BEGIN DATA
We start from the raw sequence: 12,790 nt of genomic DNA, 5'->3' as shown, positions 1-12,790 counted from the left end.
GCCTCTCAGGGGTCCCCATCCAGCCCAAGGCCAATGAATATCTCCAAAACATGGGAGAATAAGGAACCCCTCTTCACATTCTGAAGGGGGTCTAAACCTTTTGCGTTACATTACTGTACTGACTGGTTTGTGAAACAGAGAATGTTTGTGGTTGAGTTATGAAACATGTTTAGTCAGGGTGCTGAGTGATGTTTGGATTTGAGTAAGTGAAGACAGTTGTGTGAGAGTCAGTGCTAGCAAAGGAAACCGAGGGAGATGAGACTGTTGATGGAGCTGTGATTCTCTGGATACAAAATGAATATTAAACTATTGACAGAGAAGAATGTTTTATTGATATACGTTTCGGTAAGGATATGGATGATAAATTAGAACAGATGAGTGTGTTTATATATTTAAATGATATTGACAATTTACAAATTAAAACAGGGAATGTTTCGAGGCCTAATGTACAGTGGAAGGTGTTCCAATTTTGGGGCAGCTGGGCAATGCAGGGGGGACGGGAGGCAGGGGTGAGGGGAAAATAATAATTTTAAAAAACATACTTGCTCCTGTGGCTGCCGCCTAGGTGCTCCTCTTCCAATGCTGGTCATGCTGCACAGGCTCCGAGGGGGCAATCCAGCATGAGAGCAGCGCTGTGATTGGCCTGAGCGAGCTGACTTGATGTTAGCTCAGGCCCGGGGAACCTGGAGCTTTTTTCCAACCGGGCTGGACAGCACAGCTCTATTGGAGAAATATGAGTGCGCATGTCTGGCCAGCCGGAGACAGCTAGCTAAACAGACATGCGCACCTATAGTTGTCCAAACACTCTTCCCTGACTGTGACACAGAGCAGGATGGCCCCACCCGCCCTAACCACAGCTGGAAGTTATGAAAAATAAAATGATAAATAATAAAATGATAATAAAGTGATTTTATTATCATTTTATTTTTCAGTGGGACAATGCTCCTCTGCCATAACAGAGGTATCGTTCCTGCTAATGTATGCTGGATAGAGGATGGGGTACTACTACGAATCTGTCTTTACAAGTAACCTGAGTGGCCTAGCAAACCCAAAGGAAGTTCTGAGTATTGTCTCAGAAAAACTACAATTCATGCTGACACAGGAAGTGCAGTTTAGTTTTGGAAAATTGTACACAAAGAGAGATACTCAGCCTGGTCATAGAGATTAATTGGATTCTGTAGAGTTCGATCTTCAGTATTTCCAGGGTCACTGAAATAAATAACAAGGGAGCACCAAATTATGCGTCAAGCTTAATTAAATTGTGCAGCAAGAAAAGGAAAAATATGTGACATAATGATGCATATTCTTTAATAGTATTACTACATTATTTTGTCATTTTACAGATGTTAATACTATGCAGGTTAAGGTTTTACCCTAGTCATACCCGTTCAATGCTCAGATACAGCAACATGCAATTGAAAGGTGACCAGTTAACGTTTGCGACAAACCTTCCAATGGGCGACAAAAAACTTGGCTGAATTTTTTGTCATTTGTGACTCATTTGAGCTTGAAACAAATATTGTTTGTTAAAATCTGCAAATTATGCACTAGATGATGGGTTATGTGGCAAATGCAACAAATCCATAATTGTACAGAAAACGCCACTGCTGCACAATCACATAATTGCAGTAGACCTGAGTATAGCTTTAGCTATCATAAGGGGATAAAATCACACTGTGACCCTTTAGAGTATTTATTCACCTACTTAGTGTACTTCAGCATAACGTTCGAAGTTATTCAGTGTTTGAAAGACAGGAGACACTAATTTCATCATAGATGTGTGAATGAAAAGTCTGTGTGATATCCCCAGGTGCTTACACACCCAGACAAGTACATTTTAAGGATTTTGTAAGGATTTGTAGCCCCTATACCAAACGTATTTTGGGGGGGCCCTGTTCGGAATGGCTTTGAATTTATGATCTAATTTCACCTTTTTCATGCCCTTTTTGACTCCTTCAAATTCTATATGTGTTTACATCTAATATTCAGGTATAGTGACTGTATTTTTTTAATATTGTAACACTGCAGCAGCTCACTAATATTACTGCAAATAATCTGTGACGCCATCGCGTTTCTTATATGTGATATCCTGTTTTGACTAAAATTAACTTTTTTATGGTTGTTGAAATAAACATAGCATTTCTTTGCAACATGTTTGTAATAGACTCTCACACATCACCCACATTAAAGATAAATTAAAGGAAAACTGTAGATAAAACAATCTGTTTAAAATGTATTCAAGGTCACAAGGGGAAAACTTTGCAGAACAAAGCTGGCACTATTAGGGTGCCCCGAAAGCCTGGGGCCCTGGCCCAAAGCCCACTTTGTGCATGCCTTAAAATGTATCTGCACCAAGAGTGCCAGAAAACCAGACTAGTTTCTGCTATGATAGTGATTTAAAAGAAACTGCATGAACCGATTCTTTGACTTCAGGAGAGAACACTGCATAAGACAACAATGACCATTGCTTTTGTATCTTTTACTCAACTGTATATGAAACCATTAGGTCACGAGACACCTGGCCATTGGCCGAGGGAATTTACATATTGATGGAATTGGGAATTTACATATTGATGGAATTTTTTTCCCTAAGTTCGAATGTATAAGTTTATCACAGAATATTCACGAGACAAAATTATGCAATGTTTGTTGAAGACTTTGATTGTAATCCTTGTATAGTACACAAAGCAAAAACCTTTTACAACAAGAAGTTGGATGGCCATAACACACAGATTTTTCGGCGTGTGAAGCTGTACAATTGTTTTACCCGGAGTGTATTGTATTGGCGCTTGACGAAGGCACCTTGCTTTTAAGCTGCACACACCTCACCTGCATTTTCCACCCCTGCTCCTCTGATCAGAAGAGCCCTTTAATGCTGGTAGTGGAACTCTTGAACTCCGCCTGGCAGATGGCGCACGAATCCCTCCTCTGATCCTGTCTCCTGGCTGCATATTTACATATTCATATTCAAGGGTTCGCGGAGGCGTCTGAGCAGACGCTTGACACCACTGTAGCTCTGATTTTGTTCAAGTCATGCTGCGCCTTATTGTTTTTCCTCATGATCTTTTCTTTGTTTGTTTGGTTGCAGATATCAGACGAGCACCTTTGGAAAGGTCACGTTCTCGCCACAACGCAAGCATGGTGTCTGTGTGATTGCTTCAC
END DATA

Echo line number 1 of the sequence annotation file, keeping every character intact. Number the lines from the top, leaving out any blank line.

We start from the raw sequence: 12,790 nt of genomic DNA, 5'->3' as shown, positions 1-12,790 counted from the left end.